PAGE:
It was also a good opportunity for Anthony to really feel how she rides, and in turn, be able to play around with what works and what doesn't work, and to verbalize those findings back to me. As someone who has done most of Annie's training (aside from some help from the amazing Trainer K last Spring), it was an opportunity to see where we stacked up and where we were falling short. I trust Anthony's opinion and knew he wouldn't hold back. He is completely and utterly honest, which is also part of the reason why I didn't get him to ride her before. There was a bit of intimidation there, if I must admit, haha.
Anthony seemed a bit confused as to why I wanted him to ride Annie, but thankfully he humored me and climbed aboard, haha. I explained our recent cross-firing issues (once again, sigh), and a few other minor issues we've been battling (haunches tipping inwards, lack of connection through transitions... among a few other little things we've been working on).
Some key points from Anthony's ride:
- Overall, he stated I've done a good job with her - all the basics are there and she is receptive to the aids.
- She does indeed like to tip her haunches in, which is evident at the walk and trot. This is where our missed canter leads and cross-firing comes from. I need to ensure stable outside rein connection.
- She likes to move her rider in the saddle so they sit on their inside seat bones while she tips her haunches in, which makes it feel like an insignificant adjustment on her part. Need to stay straight and upright in the saddle.
- She likes it when things don't change - she works quite well trotting around in a nice frame so long as there are no other questions being asked. Once you ask for leg yielding, or a circle, etc she'll pop above the contact or change her rhythm (Anthony said she'll change something) in response to the change of aids. He suggested that I change it up on her a lot. Ride an extended trot for four strides, collected for 5 strides, halt, etc. Lots of movement, lots of change of direction.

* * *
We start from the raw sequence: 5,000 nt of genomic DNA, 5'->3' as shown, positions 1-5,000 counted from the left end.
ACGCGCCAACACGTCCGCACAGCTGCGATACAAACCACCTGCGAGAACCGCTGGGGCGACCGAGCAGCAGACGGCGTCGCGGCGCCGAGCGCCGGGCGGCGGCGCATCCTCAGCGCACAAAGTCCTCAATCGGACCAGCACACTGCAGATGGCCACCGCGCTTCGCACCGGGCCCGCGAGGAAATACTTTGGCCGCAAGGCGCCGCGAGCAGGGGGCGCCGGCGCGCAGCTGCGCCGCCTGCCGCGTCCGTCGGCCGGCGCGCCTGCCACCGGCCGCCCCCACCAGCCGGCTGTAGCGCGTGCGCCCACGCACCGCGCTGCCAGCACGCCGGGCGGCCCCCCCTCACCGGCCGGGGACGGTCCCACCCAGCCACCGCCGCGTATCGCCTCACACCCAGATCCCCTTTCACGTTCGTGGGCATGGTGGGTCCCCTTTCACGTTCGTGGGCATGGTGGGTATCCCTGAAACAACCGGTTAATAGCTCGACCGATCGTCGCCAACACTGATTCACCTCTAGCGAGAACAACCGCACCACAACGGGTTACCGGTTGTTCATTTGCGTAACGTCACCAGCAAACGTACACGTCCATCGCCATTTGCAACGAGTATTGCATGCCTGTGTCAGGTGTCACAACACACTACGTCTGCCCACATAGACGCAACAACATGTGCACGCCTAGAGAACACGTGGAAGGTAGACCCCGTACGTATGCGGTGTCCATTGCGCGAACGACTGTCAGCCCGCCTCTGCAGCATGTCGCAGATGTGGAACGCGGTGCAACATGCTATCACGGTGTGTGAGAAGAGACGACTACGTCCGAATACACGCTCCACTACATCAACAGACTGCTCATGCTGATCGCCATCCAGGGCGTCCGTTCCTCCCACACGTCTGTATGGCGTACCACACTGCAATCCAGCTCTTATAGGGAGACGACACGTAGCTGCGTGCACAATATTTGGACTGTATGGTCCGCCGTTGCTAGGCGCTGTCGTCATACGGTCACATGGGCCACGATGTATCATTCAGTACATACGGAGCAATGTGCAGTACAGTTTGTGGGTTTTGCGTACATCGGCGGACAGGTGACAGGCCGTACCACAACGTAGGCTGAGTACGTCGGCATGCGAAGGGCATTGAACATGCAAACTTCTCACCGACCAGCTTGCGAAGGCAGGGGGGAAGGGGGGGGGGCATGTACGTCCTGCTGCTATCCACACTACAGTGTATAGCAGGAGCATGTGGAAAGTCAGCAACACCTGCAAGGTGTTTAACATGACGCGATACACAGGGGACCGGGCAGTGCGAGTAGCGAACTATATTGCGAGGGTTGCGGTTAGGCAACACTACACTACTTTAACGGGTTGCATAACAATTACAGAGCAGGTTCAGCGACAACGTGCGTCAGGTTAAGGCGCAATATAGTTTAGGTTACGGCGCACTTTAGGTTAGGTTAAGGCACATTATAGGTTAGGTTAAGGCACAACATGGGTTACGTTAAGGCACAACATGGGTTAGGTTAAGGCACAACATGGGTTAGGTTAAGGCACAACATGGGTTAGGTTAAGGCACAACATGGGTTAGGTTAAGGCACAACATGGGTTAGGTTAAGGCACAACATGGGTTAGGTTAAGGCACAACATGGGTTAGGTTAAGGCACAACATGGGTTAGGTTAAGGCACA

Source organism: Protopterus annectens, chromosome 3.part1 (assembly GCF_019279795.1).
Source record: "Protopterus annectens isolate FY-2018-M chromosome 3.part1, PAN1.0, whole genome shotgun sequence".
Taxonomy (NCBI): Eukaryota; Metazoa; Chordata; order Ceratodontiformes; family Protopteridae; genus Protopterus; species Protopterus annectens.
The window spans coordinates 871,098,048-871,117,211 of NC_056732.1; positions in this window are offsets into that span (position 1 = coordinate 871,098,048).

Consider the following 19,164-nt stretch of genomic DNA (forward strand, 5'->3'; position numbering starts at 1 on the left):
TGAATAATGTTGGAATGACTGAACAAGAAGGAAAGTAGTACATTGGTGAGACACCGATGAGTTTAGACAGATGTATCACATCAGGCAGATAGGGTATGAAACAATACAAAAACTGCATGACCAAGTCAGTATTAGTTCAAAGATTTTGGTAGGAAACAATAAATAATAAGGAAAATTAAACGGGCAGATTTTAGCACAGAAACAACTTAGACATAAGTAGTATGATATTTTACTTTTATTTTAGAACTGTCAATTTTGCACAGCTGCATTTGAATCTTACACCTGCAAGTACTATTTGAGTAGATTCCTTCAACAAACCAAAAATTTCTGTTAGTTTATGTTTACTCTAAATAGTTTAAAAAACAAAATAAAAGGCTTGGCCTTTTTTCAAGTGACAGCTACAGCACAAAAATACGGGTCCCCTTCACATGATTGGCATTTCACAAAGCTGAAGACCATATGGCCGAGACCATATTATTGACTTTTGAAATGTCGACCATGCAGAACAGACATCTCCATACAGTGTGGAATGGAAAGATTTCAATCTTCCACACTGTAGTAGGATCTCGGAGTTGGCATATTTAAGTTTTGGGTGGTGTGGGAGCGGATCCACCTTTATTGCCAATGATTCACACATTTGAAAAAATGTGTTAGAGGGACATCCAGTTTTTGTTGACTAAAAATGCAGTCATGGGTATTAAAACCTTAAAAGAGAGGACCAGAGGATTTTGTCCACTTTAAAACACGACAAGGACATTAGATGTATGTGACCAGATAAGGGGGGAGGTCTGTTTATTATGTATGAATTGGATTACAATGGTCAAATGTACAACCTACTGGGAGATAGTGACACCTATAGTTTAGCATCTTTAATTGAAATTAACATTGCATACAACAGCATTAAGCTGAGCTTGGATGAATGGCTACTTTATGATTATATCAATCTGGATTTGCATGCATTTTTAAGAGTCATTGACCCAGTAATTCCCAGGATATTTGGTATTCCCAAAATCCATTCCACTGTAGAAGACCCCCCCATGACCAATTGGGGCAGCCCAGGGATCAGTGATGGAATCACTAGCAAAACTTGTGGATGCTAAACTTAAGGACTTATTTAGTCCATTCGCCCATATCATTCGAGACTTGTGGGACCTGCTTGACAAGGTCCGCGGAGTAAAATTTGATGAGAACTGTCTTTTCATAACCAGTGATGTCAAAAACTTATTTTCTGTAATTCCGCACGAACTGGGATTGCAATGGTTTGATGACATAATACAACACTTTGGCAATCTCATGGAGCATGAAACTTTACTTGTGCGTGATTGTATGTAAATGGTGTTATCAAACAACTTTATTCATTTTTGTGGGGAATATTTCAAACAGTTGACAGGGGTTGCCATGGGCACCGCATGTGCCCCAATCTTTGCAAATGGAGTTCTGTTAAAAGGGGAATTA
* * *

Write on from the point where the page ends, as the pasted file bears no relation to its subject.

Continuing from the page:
- She likes to bulge her lower neck muscle when resisting the contact. Need to keep contact and encourage her to seek the bridle.
- In regards to her cross-firing (which she did once for a whole two strides), Anthony stated that he believes the issue starts out minor before it comes to a head and that I simply miss the "warning signs" that it is about to become a bigger issue. (I had asked why every few months we have to duke out the cross-firing issue before she gets over herself).
- Anthony also mentioned that he feels she is very weak overall. This kinda made me sad, because I've done so much work with her, but I did see what he was meaning. He stated he wasn't sure why she is such a slow developing horse, but gave me a few tips to see if they'd help (nutrition-wise). It's interesting though, because the new Vet we saw this past Spring had said Annie is a very slow maturing horse based off of her body structure. He mentioned that Second Level would be attainable, but down the road (when she is 10-12). It kinda hit me and has left me a bit bummed, but we'll do things at our own speed and keep puttering along. I've been told this exact thing by countless other professionals, so it isn't exactly a shock.
- Riding her in a higher frame (2nd lvl frame) is hard for her - she naturally wants to carry herself downhill and onto her shoulders. Practice this, but not frequently.
- He also mentioned (and I found this interesting), that he would not call Annie a hot horse. He stated that when she gets frantic/antsy, it's moreso to do with being nervous or unsure, but he wouldn't call her hot. He said, "This is a horse who wants to do the 2'6" hunters."
And if anything, I was super excited to ride the next day!